Commercial developers are even further along than residential developers, in part because cities and states have been pushing for greener construction. In Chicago, city officials have retrofitted 15 million square feet of public buildings — an area the size of three Sears Towers — with more efficient equipment for cooling, heating, lighting and ventilation. Officials also planted a lawn and shrubbery atop the Chicago City Hall, which has reduced air-conditioning use by 10% because the roof now reaches only 90 degrees on the hottest summer days, compared with 160 degrees on neighboring rooftops. In all, Chicago has some three million square feet of its municipal rooftops carpeted with the cooling gardens and trees.

    Newark, N.J., has planted 500 trees in strategic areas around the city, with the shade from each tree designed to reduce heating and cooling costs in adjoining buildings by as much as 12%.

    Berkeley, Calif., has used an educational approach. Anyone who applies for a building permit there is assigned a city staffer who gives recommendations on how green materials and designs can be used on the project.

    The roof of this Venice, Calif., house has 89 photovoltaic panels that transform sunlight to energy. (Architect: Pugh & Scarpa)

    Few places have as high a concentration of green building as Burlington, Vt., a leafy college town of about 40,000 people on the shores of Lake Champlain. Lake Champlain Chocolates, for example, built a packaging-and-distribution warehouse to vastly exceed energy-efficiency standards of the local utility. The waterfront in Vermont’s largest city is also adorned with a green aquarium, green office building and a green high-rise apartment complex. At the University of Vermont, school officials have invested $250 million in green building over the past five years.

    That effort has made an impact. Power consumption in Burlington has stayed roughly flat since 1989, even though the population and number of businesses have grown over the same time, says Chris Burns, an energy specialist with Burlington Electric, the city’s utility. “Had we done nothing, we would be paying $7 million more a year for electricity,” Mr. Burns says.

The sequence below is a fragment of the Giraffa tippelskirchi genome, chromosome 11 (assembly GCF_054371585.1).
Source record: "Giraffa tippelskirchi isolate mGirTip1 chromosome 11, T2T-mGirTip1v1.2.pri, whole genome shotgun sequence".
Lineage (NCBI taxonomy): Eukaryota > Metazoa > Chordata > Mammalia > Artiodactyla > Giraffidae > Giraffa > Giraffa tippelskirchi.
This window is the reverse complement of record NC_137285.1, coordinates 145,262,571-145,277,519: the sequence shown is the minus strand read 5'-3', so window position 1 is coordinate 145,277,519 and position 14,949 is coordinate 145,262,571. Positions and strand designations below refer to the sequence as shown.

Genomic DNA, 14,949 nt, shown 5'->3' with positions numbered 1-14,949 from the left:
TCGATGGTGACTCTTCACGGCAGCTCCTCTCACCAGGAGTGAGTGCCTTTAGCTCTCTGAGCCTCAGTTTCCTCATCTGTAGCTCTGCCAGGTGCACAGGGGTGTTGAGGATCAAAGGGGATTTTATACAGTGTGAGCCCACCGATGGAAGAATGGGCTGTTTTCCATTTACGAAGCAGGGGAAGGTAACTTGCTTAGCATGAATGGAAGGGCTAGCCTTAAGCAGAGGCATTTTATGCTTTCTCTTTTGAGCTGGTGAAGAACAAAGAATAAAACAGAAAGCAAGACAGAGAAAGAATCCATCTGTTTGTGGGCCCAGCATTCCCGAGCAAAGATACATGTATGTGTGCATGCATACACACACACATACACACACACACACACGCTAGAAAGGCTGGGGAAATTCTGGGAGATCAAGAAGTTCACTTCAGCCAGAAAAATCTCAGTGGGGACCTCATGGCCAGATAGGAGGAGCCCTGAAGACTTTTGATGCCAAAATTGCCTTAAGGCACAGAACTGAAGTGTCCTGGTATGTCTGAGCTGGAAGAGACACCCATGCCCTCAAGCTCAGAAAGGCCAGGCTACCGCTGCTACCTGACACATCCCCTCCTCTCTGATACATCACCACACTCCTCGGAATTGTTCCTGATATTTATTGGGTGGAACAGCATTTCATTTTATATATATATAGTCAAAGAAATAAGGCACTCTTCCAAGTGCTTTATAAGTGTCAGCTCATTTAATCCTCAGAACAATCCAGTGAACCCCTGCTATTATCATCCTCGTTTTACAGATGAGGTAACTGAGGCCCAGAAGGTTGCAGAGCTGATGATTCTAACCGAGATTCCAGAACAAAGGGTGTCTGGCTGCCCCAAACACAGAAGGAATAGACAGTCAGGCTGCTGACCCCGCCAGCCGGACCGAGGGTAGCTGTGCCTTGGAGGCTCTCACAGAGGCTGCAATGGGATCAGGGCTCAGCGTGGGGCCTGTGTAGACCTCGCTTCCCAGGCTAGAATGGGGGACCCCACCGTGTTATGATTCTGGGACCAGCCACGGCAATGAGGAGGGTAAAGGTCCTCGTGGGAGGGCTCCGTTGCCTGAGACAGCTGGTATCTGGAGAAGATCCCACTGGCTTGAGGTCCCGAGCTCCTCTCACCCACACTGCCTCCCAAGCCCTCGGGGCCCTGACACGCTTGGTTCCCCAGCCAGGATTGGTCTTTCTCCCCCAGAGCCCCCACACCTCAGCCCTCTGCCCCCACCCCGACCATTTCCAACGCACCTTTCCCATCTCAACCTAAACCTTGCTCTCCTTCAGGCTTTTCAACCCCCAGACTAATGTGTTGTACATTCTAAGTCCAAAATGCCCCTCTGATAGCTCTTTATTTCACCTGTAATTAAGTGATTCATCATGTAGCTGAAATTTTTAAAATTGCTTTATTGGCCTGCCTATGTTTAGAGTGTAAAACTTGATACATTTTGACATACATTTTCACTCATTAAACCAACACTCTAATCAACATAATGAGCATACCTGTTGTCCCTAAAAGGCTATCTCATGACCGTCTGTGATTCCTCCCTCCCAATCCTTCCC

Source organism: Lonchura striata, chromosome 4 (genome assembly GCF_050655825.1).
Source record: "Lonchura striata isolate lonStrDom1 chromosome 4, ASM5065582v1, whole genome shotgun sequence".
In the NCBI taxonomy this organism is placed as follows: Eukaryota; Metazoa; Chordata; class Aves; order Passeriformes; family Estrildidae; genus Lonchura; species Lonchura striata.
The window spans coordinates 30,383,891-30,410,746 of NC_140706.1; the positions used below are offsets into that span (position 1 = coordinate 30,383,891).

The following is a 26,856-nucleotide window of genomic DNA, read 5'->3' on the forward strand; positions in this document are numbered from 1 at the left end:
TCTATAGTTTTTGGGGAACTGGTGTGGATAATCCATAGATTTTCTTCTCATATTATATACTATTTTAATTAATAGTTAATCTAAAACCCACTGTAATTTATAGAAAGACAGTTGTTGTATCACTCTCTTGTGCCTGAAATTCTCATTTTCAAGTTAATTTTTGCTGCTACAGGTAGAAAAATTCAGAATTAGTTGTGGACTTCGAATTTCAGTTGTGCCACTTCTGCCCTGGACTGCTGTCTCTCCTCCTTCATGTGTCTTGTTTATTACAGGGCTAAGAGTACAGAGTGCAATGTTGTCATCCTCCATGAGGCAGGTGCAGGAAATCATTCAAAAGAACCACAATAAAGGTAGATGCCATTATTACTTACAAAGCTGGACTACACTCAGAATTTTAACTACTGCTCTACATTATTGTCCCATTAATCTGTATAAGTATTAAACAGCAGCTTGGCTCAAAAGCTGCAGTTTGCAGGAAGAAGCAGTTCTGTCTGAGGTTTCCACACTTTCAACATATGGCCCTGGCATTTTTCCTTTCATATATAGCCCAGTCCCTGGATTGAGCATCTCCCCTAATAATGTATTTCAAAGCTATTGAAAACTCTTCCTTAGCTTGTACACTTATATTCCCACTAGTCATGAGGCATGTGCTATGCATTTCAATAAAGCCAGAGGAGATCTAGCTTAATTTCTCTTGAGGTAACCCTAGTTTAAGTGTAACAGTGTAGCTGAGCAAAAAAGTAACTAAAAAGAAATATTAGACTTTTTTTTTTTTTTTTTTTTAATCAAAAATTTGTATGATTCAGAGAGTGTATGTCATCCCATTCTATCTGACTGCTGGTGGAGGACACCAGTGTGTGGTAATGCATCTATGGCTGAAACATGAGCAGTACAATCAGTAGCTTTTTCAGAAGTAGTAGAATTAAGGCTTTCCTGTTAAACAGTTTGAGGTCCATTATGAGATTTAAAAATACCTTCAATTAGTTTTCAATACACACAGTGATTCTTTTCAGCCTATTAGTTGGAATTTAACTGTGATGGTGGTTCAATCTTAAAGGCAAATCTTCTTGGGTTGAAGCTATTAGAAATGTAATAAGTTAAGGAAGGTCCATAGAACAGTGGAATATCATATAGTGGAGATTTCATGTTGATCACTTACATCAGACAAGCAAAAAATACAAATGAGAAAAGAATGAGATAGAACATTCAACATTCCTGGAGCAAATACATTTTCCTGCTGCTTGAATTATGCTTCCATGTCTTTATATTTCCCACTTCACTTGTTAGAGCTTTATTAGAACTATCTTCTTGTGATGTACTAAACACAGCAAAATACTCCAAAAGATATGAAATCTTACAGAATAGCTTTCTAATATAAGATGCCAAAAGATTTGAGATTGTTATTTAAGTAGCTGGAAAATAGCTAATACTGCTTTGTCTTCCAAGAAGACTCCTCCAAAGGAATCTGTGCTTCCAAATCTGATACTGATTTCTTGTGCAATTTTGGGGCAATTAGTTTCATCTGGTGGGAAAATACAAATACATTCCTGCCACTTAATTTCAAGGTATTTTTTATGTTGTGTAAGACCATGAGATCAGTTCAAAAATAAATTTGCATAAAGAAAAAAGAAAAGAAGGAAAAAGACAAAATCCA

For a 40-unit apartment building on the Burlington waterfront, the $5 million development was financed by a combination of low-income housing tax credits and loans and grants from state utilities. Power consumption in the four-story building is tightly restricted, while an on-premises treatment plant was built to clean any storm water off the property before it runs into Lake Champlain. The residents of the affordable-living complex say they like the fact that their electricity bills run only about $20 a month — less than half the rate for comparably-sized apartments that aren’t built green.

    All that efficiency can have a downside. Gail Hunter, 75, lives with her husband Cor, 86, in a top-floor unit with extra-insulated fiberglass windows. “The windows are so heavy they are very difficult to raise and lower,” she says.

    Email your comments to rjeditor@dowjones.com.
    Posted by LV at 6:12 PM

    Labels: Press, Reference Material

    Jay Draiman said…

    In order to insure energy and economic independence as well as better economic growth without being blackmailed by foreign countries, our country, the United States of America’s Utilization of Energy Sources must change.
    “Energy drives our entire economy.” We must protect it. “Let’s face it, without energy the whole economy and economic society we have set up would come to a halt. So you want to have control over such an important resource that you need for your society and your economy.” The American way of life is not negotiable.
    Our continued dependence on fossil fuels could and will lead to catastrophic consequences.